Each swirl plate 4 is helically secured between the outer pipe 2 and the central pipe 3 along a longitudinal axis 30 of the central pipe 3 especially as shown in FIG. 4. Each swirl plate 4 includes a front L-shaped fin 41 having the outer edge 411 of the fin secured to the outer pipe 2, the intermediate edge 412 securing a rear portion of the front pipe 1 between the outer pipe 2 and the central pipe 3 and the central edge 413 secured to the central pipe 3. The front portion of each plate 4 is formed with plural perforations 42 therethrough, but the rear portion 43 of the plate 4 is not drilled. The rear end portion is positioned proximate to the rear trumpet portion 33 of central pipe 3. The number of the swirl plates 4 is not limited in this invention and can be formed as five plates as shown in the figures.
In operating the tail pipe of the present invention as shown in FIGS. 1 and 5, the engine exhaust gas E is discharged through the exhaust silencer S into the front pipe 1 wherein the main exhaust gas stream E will be dissipated into several partial streams as follows:
1. A partial side stream E1 of exhaust gas is discharged into an annular space defined between the outer pipe 2 and the front pipe 1 to mix the inlet air A as drafted through front trumpet flange 21 to reduce the gas temperature and reduce the pressure of exhaust gas E1.
2. The exhaust gas stream passing through the front pipe 1 will be dissipated into an outer annular gas stream E2 directly flowing into the passages as defined between every two neighboring swirl plates 4, and a central gas stream E3 which is contracted from the larger front pipe 1 into the narrower central pipe 3 to be a central stream E4 which is then discharged from the enlarged trumpet portion 33. The central stream (E3 to E4) will cause great reduction of gas pressure due to converging-diverging friction loss.
3. The side stream E1 (between outer pipe 2 and front pipe 1) and an intermediate stream E2 (between the front pipe 1 and the central pipe 3) are commonly directed into the swirl plates 4 by the pressure exerting on the exhaust gas stream to discharge at the ends of the plates 44 to form eddy flow which is convergently discharged through the rear contraction edge 23 and rear opening 22 to draft the central stream E4 as a combined final discharge stream E6 with great reduction of gas pressure.
4. The front portion of each swirl plate 4 is drilled with perforations 42 to enhance a better mixing of exhaust gas stream with inlet air (E1+E2+A) for reducing the temperature and pressure of the exhausting gas mixture.
From the above-mentioned analysis, the present invention may reveal the following advantages to compensate the drawbacks as found in a conventional vehicle exhaust silencer:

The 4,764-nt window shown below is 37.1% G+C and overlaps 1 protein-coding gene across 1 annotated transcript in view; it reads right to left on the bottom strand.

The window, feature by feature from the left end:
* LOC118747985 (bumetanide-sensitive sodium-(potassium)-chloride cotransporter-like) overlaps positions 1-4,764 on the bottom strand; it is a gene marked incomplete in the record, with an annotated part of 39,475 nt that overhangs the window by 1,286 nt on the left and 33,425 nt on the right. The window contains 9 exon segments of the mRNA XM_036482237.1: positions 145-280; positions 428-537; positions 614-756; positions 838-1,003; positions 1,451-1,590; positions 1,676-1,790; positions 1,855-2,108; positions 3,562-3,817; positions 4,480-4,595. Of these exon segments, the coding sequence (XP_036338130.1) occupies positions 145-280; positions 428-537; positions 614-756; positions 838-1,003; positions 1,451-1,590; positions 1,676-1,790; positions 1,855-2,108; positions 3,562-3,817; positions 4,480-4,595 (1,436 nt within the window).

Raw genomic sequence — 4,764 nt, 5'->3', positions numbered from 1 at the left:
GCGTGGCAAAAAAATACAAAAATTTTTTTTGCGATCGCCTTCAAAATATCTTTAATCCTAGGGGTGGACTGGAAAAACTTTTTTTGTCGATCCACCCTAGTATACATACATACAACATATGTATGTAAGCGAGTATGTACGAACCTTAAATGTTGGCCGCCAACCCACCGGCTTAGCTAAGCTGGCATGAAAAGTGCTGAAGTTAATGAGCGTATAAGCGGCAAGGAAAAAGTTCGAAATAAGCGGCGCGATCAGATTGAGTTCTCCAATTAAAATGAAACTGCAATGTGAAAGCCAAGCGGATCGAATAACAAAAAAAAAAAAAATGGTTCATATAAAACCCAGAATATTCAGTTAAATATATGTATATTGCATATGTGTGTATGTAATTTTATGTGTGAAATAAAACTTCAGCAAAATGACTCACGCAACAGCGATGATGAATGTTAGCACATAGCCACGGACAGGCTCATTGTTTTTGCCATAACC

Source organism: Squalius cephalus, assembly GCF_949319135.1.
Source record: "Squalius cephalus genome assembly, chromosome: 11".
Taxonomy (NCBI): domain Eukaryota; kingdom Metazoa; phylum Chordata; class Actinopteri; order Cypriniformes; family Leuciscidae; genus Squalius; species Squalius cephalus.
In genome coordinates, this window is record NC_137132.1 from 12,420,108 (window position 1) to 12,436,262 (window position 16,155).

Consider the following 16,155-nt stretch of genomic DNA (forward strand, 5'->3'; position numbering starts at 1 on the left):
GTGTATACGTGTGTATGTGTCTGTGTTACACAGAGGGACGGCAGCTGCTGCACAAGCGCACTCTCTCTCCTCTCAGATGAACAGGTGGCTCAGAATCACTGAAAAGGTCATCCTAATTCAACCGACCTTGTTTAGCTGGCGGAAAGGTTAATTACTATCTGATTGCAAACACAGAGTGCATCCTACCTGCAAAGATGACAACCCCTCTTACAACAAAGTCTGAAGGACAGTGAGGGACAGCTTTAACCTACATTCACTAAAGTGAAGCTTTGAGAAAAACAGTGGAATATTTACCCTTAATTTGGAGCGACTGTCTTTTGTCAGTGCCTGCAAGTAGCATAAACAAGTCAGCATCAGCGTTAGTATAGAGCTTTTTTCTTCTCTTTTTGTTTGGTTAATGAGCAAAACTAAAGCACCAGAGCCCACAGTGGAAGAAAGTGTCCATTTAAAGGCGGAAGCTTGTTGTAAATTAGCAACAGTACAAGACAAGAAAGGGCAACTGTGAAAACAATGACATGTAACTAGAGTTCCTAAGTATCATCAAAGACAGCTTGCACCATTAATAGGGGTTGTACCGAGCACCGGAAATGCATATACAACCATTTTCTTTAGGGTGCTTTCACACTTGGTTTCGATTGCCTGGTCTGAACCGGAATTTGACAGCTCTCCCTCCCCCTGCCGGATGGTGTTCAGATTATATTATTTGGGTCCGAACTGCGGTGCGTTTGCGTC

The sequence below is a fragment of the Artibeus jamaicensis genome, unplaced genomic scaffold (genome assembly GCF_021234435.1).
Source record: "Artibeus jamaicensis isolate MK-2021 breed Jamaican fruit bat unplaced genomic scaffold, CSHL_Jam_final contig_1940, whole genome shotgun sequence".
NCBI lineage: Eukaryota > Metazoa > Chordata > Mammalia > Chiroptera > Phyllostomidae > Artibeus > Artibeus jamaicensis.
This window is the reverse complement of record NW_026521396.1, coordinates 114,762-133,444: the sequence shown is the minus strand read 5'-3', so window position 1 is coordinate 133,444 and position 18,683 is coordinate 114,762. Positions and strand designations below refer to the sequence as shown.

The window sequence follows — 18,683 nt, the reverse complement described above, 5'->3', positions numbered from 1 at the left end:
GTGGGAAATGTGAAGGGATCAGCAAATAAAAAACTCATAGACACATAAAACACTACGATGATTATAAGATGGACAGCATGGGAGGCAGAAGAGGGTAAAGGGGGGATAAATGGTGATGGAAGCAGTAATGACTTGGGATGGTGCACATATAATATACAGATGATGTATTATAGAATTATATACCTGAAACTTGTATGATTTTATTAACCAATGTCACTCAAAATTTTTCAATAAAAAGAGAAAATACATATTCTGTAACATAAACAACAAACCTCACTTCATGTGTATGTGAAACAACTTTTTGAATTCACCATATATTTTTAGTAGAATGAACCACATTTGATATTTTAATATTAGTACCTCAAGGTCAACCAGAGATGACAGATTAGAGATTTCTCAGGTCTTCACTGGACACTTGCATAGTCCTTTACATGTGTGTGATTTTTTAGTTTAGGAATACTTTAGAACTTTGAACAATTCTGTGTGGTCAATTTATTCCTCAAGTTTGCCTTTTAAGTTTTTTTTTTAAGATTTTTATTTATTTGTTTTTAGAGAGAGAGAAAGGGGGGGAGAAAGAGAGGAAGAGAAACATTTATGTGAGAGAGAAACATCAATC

1. Since the gas pressure is greatly reduced by the forced draft of the discharge gas and an induction of inlet cooling air, the high pressure inside the silencer chamber or tube will be effectively released by the present tail pipe to evacuate the waste gas and carbon in an engine cylinder for complete engine combustion, and to prevent any back pressure counteracting the engine output.
2. The inlet air as induced into the tail pipe will dilute the pollutant concentration in the exhaust gas to ensure a sound allowable concentration meeting waste-gas emission standard for the prevention of air pollution.
3. The final exhaust gas stream as sprayed by the swirl plates 4 and the converging-diverging pipes (1, 3, 23) will exert a thrust force acting upon an environmental air to further help drive a car or a motorcyle.
4. Due to more complete combustion of the engine, the fuel oil can be efficiently consumed for energy-saving purpose. The carbon as accumulated in the cylinder and the silencer will also be effectively removed to thereby prolong the service life of a plug and the silencer.
If for further precluding the noise from the present invention, an outermost pipe (not shown) can be further jacketed outside the outer pipe 2 to be filled with sound-wave absorber such as glass fiber to eliminate the possible noise coming therefrom.
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|U.S. Classification||181/280, 181/263, 181/251, 181/227, 181/255|
|International Classification||F01N1/12, F01N1/24, F01N13/08|
|Cooperative Classification||F01N13/082, F01N1/24, F01N2270/10, F01N1/12, F01N2310/02, F01N2270/08|
|Apr 21, 1992||FPAY||Fee payment|
Year of fee payment: 4
|Apr 22, 1996||FPAY||Fee payment|
Year of fee payment: 8
|May 15, 2000||FPAY||Fee payment|
Year of fee payment: 12